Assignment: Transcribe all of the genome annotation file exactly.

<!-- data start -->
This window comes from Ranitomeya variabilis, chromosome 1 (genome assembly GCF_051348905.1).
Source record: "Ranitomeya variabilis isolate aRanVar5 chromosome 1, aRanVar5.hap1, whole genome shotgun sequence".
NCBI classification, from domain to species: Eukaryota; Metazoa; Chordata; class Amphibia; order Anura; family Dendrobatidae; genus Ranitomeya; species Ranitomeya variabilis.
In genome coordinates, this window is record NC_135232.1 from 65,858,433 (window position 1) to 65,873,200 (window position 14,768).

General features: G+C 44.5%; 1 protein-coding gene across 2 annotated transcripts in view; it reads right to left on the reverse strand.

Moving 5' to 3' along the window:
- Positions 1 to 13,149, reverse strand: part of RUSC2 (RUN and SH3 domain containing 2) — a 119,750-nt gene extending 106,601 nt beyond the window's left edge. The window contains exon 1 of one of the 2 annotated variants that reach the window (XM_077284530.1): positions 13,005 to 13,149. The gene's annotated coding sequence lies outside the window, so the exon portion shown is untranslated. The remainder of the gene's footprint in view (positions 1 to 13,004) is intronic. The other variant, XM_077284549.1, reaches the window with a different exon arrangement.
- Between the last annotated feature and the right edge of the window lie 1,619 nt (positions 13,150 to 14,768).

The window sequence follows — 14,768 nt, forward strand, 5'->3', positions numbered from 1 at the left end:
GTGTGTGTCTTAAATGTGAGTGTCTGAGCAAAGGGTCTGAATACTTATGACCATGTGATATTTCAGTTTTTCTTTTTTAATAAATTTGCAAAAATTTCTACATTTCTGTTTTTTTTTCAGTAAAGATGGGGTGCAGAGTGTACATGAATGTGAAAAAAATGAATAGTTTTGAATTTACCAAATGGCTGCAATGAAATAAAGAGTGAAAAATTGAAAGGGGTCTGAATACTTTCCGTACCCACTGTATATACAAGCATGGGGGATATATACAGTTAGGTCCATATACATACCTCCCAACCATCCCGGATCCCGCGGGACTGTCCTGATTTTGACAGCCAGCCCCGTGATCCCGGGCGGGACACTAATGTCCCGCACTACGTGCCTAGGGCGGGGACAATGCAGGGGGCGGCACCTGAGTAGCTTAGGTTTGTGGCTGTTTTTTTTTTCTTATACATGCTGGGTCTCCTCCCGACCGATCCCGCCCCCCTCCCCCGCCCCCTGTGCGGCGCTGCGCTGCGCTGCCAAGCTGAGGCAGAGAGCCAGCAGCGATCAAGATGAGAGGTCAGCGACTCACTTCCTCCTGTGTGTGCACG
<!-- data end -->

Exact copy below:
This window comes from Ranitomeya variabilis, chromosome 1 (genome assembly GCF_051348905.1).
Source record: "Ranitomeya variabilis isolate aRanVar5 chromosome 1, aRanVar5.hap1, whole genome shotgun sequence".
NCBI classification, from domain to species: Eukaryota; Metazoa; Chordata; class Amphibia; order Anura; family Dendrobatidae; genus Ranitomeya; species Ranitomeya variabilis.
In genome coordinates, this window is record NC_135232.1 from 65,858,433 (window position 1) to 65,873,200 (window position 14,768).

General features: G+C 44.5%; 1 protein-coding gene across 2 annotated transcripts in view; it reads right to left on the reverse strand.

Moving 5' to 3' along the window:
- Positions 1 to 13,149, reverse strand: part of RUSC2 (RUN and SH3 domain containing 2) — a 119,750-nt gene extending 106,601 nt beyond the window's left edge. The window contains exon 1 of one of the 2 annotated variants that reach the window (XM_077284530.1): positions 13,005 to 13,149. The gene's annotated coding sequence lies outside the window, so the exon portion shown is untranslated. The remainder of the gene's footprint in view (positions 1 to 13,004) is intronic. The other variant, XM_077284549.1, reaches the window with a different exon arrangement.
- Between the last annotated feature and the right edge of the window lie 1,619 nt (positions 13,150 to 14,768).

The window sequence follows — 14,768 nt, forward strand, 5'->3', positions numbered from 1 at the left end:
GTGTGTGTCTTAAATGTGAGTGTCTGAGCAAAGGGTCTGAATACTTATGACCATGTGATATTTCAGTTTTTCTTTTTTAATAAATTTGCAAAAATTTCTACATTTCTGTTTTTTTTTCAGTAAAGATGGGGTGCAGAGTGTACATGAATGTGAAAAAAATGAATAGTTTTGAATTTACCAAATGGCTGCAATGAAATAAAGAGTGAAAAATTGAAAGGGGTCTGAATACTTTCCGTACCCACTGTATATACAAGCATGGGGGATATATACAGTTAGGTCCATATACATACCTCCCAACCATCCCGGATCCCGCGGGACTGTCCTGATTTTGACAGCCAGCCCCGTGATCCCGGGCGGGACACTAATGTCCCGCACTACGTGCCTAGGGCGGGGACAATGCAGGGGGCGGCACCTGAGTAGCTTAGGTTTGTGGCTGTTTTTTTTTTCTTATACATGCTGGGTCTCCTCCCGACCGATCCCGCCCCCCTCCCCCGCCCCCTGTGCGGCGCTGCGCTGCGCTGCCAAGCTGAGGCAGAGAGCCAGCAGCGATCAAGATGAGAGGTCAGCGACTCACTTCCTCCTGTGTGTGCACG